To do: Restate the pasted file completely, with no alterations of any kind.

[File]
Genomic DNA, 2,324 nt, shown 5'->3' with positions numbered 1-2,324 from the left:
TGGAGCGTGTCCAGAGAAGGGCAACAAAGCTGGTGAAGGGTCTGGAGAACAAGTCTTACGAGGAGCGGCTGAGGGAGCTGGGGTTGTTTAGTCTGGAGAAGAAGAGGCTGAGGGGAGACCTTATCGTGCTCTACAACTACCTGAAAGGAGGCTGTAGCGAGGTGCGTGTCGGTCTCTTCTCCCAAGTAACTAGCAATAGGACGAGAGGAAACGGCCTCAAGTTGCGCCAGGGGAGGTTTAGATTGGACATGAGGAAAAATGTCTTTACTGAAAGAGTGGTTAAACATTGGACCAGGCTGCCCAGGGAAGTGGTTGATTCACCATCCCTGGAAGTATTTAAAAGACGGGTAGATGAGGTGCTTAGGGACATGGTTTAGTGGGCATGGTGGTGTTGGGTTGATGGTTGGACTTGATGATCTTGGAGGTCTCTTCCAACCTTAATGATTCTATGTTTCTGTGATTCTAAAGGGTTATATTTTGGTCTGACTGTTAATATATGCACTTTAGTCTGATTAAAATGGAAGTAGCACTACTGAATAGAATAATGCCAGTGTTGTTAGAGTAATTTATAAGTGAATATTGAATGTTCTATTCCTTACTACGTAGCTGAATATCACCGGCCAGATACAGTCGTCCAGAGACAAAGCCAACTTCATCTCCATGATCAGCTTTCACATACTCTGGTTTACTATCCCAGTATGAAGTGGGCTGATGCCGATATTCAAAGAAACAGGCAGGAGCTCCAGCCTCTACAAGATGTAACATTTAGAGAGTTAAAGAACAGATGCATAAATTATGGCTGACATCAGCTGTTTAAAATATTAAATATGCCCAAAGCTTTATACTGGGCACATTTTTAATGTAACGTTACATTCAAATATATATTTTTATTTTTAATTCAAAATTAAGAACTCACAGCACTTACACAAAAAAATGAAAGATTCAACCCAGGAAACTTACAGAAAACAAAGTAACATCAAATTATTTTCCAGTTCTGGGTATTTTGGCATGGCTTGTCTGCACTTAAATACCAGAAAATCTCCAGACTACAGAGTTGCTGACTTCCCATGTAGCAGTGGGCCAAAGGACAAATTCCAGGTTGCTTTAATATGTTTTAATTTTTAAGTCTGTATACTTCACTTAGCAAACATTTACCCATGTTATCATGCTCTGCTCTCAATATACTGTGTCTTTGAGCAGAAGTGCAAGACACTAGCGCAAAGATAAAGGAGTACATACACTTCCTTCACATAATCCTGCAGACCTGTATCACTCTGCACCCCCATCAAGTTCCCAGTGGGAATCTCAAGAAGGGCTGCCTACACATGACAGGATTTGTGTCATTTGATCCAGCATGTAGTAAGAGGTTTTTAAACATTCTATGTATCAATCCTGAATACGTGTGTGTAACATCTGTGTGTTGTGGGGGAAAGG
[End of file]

Genomic DNA, 2,324 nt, shown 5'->3' with positions numbered 1-2,324 from the left:
TGGAGCGTGTCCAGAGAAGGGCAACAAAGCTGGTGAAGGGTCTGGAGAACAAGTCTTACGAGGAGCGGCTGAGGGAGCTGGGGTTGTTTAGTCTGGAGAAGAAGAGGCTGAGGGGAGACCTTATCGTGCTCTACAACTACCTGAAAGGAGGCTGTAGCGAGGTGCGTGTCGGTCTCTTCTCCCAAGTAACTAGCAATAGGACGAGAGGAAACGGCCTCAAGTTGCGCCAGGGGAGGTTTAGATTGGACATGAGGAAAAATGTCTTTACTGAAAGAGTGGTTAAACATTGGACCAGGCTGCCCAGGGAAGTGGTTGATTCACCATCCCTGGAAGTATTTAAAAGACGGGTAGATGAGGTGCTTAGGGACATGGTTTAGTGGGCATGGTGGTGTTGGGTTGATGGTTGGACTTGATGATCTTGGAGGTCTCTTCCAACCTTAATGATTCTATGTTTCTGTGATTCTAAAGGGTTATATTTTGGTCTGACTGTTAATATATGCACTTTAGTCTGATTAAAATGGAAGTAGCACTACTGAATAGAATAATGCCAGTGTTGTTAGAGTAATTTATAAGTGAATATTGAATGTTCTATTCCTTACTACGTAGCTGAATATCACCGGCCAGATACAGTCGTCCAGAGACAAAGCCAACTTCATCTCCATGATCAGCTTTCACATACTCTGGTTTACTATCCCAGTATGAAGTGGGCTGATGCCGATATTCAAAGAAACAGGCAGGAGCTCCAGCCTCTACAAGATGTAACATTTAGAGAGTTAAAGAACAGATGCATAAATTATGGCTGACATCAGCTGTTTAAAATATTAAATATGCCCAAAGCTTTATACTGGGCACATTTTTAATGTAACGTTACATTCAAATATATATTTTTATTTTTAATTCAAAATTAAGAACTCACAGCACTTACACAAAAAAATGAAAGATTCAACCCAGGAAACTTACAGAAAACAAAGTAACATCAAATTATTTTCCAGTTCTGGGTATTTTGGCATGGCTTGTCTGCACTTAAATACCAGAAAATCTCCAGACTACAGAGTTGCTGACTTCCCATGTAGCAGTGGGCCAAAGGACAAATTCCAGGTTGCTTTAATATGTTTTAATTTTTAAGTCTGTATACTTCACTTAGCAAACATTTACCCATGTTATCATGCTCTGCTCTCAATATACTGTGTCTTTGAGCAGAAGTGCAAGACACTAGCGCAAAGATAAAGGAGTACATACACTTCCTTCACATAATCCTGCAGACCTGTATCACTCTGCACCCCCATCAAGTTCCCAGTGGGAATCTCAAGAAGGGCTGCCTACACATGACAGGATTTGTGTCATTTGATCCAGCATGTAGTAAGAGGTTTTTAAACATTCTATGTATCAATCCTGAATACGTGTGTGTAACATCTGTGTGTTGTGGGGGAAAGG